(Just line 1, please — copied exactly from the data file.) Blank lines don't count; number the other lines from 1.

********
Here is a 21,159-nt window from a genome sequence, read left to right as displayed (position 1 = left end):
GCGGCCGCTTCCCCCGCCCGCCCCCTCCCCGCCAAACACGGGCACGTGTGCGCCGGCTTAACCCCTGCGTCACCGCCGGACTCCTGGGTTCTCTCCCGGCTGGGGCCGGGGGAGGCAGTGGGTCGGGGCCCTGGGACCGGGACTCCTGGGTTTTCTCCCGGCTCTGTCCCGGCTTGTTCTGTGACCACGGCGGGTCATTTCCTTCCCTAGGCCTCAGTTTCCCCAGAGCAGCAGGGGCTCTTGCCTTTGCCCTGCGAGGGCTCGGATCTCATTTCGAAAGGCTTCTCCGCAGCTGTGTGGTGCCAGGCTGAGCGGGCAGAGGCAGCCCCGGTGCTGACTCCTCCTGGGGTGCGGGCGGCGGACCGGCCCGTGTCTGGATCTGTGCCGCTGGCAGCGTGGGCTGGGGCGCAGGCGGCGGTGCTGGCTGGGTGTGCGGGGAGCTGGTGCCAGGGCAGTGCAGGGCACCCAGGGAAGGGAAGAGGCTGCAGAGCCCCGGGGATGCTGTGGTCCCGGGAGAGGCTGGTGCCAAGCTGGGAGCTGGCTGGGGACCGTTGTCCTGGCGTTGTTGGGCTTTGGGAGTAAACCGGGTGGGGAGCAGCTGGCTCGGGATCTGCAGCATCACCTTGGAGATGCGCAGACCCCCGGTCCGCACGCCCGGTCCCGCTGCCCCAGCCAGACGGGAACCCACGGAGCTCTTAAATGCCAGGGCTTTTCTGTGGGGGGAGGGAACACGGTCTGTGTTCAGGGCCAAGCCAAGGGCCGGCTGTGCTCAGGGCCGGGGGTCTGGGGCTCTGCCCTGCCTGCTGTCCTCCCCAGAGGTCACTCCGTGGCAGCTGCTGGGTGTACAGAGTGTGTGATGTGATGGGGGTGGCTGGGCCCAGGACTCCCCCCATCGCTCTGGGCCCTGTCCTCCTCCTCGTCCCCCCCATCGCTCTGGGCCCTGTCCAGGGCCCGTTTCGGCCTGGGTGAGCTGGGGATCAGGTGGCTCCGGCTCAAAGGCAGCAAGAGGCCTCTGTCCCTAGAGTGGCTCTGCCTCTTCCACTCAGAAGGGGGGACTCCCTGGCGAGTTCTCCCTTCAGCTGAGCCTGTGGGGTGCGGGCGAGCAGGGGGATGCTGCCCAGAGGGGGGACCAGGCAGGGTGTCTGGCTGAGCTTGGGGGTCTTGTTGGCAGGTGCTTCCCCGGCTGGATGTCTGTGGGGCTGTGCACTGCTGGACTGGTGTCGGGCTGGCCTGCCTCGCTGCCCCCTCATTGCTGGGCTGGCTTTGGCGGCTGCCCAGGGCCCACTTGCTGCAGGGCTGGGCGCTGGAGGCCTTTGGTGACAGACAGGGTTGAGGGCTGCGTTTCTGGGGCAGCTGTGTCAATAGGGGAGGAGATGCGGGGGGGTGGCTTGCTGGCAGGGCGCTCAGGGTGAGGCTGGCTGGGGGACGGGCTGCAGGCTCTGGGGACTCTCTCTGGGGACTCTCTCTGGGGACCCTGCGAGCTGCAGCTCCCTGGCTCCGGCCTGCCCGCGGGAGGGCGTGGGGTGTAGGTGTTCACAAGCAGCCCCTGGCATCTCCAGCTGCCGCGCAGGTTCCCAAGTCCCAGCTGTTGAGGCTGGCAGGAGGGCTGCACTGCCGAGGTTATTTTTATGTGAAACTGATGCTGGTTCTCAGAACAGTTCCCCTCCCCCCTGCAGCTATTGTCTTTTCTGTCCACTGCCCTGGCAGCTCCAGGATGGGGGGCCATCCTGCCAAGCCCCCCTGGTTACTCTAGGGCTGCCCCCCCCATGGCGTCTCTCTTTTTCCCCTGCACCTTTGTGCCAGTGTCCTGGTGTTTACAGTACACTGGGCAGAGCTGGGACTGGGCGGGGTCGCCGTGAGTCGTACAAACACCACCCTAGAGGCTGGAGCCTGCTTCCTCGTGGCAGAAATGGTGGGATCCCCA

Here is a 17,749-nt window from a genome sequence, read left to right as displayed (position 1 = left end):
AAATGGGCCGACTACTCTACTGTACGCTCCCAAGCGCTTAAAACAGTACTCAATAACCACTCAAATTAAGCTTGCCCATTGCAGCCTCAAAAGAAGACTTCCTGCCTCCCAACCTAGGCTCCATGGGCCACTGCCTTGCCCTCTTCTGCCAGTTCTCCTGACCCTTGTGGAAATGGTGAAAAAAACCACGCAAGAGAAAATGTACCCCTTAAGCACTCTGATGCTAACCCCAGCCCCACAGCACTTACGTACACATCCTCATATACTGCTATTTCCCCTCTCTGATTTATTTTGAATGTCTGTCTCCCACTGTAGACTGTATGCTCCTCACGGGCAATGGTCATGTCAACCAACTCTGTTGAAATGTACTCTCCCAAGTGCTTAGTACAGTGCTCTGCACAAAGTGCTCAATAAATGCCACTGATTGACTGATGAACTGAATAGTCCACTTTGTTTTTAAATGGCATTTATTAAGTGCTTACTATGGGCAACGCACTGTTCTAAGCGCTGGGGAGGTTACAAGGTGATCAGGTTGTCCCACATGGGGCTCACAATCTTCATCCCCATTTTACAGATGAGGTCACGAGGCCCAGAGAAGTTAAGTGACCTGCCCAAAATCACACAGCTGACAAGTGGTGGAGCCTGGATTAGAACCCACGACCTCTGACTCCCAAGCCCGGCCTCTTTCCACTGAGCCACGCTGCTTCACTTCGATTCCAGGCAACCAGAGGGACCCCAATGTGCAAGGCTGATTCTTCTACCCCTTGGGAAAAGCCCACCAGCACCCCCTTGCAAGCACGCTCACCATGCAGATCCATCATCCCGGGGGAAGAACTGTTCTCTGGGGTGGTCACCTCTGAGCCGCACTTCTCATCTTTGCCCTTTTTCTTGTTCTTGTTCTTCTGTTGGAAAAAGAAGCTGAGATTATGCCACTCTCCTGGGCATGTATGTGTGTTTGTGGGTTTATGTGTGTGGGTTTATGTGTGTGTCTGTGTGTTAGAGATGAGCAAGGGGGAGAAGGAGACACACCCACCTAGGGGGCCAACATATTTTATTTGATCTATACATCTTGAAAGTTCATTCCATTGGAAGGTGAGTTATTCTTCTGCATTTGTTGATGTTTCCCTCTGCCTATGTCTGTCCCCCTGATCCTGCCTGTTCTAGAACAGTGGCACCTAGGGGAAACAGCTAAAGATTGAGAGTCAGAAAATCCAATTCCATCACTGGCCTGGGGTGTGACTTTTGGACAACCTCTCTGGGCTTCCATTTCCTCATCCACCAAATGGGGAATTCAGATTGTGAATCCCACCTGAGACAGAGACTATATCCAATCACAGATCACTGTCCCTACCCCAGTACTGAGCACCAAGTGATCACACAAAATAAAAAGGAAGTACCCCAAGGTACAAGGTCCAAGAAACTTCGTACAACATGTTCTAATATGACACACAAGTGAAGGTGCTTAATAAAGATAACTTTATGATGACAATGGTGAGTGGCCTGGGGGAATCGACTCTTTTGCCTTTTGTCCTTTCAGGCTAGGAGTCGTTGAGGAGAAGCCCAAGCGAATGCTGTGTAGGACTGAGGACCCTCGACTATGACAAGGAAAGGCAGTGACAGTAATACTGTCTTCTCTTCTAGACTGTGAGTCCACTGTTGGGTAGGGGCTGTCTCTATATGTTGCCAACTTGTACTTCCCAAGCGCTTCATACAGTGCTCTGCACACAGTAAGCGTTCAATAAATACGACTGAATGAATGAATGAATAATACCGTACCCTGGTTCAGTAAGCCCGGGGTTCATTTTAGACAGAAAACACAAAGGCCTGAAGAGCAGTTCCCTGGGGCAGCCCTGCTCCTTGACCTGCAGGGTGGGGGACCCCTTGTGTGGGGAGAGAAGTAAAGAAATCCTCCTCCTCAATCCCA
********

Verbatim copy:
Here is a 21,159-nt window from a genome sequence, read left to right as displayed (position 1 = left end):